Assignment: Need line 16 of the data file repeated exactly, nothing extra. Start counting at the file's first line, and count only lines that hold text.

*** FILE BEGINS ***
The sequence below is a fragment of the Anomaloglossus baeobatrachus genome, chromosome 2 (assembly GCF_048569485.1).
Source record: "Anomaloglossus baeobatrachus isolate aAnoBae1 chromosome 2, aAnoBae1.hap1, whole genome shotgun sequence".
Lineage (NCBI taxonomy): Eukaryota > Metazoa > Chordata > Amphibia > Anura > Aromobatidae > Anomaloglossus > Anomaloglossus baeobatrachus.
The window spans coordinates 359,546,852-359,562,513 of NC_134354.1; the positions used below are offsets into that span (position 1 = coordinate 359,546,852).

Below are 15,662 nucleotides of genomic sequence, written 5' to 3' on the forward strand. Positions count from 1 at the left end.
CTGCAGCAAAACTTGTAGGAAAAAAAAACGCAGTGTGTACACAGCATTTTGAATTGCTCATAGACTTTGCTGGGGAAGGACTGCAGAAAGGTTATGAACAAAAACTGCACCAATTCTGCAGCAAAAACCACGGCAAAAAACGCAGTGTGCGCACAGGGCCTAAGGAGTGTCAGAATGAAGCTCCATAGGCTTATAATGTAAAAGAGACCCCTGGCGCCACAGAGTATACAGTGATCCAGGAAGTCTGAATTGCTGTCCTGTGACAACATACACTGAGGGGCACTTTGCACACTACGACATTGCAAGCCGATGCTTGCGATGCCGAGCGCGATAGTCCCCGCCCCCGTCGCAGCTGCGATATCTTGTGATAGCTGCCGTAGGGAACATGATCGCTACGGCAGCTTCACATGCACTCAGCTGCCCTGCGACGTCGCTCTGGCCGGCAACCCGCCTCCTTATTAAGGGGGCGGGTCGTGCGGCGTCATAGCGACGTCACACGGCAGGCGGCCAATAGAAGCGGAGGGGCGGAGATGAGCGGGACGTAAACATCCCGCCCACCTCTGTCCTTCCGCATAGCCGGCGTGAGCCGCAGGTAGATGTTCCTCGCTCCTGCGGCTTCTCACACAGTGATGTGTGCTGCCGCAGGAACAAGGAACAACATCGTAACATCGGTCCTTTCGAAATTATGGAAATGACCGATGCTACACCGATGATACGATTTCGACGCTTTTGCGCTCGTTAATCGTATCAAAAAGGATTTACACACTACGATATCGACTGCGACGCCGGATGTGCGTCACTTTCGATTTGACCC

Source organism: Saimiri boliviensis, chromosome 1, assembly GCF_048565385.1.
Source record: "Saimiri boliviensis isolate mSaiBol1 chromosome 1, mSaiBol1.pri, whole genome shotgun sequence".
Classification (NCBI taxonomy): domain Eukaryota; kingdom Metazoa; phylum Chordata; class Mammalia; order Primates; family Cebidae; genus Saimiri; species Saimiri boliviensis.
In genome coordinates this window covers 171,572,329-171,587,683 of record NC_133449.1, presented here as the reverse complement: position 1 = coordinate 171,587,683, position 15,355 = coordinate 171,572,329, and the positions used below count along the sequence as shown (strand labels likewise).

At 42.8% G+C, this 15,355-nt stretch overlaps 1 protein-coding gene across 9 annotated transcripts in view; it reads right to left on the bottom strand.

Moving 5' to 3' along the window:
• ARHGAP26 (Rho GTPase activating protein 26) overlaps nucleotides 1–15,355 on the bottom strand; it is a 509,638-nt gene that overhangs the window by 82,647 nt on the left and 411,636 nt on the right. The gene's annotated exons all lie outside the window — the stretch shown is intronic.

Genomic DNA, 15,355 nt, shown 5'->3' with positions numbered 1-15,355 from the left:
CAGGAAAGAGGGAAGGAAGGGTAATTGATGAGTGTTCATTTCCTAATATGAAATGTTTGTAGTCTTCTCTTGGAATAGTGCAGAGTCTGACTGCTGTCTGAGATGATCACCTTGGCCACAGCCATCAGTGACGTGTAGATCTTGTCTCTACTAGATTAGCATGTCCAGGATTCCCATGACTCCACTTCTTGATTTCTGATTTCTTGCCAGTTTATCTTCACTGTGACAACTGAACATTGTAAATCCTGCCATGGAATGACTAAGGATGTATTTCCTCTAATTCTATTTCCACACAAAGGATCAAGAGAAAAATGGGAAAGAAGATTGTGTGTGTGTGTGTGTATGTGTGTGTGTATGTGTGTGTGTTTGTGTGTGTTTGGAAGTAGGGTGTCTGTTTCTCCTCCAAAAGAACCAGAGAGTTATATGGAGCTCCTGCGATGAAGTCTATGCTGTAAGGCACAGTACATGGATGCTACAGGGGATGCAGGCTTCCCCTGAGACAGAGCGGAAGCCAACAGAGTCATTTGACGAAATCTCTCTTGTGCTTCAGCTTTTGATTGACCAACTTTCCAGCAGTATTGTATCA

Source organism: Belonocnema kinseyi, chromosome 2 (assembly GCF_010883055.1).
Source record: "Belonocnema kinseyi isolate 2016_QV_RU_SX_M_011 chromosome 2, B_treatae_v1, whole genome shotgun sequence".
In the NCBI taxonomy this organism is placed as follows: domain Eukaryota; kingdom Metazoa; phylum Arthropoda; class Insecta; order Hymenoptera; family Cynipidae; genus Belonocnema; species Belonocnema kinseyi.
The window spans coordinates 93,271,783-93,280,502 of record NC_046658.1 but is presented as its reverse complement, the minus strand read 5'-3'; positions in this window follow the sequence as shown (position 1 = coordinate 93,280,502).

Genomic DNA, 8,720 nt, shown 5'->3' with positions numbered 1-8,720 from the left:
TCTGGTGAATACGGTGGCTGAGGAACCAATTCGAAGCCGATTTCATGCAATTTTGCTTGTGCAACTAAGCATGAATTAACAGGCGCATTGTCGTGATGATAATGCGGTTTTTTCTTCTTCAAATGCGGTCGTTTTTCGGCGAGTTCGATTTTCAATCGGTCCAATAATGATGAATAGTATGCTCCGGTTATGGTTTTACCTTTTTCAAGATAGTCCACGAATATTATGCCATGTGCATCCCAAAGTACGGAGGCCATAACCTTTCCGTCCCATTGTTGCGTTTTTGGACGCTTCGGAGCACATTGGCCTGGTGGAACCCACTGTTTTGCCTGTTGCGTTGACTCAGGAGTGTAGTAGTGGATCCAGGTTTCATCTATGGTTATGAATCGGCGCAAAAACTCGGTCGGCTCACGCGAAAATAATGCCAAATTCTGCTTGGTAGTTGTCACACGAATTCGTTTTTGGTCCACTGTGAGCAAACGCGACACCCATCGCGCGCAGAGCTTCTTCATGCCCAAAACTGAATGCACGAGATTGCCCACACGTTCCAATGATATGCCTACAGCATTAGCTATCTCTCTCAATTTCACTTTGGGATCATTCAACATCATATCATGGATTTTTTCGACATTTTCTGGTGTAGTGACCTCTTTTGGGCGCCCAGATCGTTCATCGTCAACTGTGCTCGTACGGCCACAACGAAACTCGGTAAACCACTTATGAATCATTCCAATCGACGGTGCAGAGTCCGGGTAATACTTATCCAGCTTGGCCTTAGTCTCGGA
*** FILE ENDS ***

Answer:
Source organism: Belonocnema kinseyi, chromosome 2 (assembly GCF_010883055.1).